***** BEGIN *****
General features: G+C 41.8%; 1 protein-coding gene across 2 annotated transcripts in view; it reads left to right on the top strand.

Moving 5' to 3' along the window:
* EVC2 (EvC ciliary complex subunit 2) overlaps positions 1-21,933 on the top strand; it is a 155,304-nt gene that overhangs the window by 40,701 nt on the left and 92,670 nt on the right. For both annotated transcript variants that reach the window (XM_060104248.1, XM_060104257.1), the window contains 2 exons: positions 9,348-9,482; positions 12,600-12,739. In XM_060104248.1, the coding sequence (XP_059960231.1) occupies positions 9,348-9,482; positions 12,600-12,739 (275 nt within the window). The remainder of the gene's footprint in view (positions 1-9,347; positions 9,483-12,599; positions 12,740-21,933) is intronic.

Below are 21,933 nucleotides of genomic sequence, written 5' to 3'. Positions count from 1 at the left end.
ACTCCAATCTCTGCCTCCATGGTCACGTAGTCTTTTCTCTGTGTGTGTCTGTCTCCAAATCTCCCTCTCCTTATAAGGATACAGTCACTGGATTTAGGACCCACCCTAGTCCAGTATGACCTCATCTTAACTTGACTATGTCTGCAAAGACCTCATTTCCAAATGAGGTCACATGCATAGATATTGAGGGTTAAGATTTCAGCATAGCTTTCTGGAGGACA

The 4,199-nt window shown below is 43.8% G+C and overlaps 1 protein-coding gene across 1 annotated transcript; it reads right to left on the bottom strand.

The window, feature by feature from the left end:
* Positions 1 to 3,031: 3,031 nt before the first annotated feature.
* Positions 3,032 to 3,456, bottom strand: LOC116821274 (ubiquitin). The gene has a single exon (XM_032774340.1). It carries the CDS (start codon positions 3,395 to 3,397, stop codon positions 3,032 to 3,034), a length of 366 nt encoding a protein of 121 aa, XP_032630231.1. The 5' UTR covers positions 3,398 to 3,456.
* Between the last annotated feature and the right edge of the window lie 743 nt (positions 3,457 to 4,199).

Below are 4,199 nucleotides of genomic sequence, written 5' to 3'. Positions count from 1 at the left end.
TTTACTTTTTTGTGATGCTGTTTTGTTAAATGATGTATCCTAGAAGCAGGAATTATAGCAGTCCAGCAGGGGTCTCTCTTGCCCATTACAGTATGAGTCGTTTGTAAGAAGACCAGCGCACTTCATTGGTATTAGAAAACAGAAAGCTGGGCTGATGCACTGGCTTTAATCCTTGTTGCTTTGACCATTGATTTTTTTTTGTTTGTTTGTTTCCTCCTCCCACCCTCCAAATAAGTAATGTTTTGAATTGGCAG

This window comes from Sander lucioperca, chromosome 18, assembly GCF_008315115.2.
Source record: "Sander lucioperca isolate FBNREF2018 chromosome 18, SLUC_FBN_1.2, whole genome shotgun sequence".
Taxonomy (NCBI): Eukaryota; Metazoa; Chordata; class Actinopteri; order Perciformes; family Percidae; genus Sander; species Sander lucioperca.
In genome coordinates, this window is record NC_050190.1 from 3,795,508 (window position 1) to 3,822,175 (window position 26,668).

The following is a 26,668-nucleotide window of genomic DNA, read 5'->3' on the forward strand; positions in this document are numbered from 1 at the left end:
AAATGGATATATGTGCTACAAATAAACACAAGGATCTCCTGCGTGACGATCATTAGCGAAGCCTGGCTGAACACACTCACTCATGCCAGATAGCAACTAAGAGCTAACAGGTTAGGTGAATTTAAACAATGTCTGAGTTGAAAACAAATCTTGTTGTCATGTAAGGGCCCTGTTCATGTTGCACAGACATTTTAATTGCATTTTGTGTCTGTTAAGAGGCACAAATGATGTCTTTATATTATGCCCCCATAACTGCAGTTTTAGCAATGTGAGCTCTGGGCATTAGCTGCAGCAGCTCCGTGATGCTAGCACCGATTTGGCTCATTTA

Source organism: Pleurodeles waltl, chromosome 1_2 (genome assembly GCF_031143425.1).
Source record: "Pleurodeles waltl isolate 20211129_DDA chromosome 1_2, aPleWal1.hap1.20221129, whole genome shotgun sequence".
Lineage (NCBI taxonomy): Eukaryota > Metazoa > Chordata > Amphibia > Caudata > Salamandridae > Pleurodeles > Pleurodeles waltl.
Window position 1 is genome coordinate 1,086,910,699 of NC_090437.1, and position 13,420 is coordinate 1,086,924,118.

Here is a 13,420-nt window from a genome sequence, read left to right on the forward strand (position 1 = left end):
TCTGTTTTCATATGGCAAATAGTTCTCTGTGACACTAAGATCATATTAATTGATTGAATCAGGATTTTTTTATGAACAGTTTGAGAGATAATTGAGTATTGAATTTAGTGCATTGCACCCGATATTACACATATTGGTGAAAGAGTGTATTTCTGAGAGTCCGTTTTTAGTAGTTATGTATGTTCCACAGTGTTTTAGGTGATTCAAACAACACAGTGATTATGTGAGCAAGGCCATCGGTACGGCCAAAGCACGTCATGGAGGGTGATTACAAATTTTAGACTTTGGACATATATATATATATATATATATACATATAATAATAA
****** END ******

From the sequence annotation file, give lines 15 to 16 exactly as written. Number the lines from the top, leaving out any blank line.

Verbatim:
Taxonomy (NCBI): Eukaryota; Metazoa; Chordata; class Actinopteri; order Perciformes; family Percidae; genus Sander; species Sander lucioperca.
In genome coordinates, this window is record NC_050190.1 from 3,795,508 (window position 1) to 3,822,175 (window position 26,668).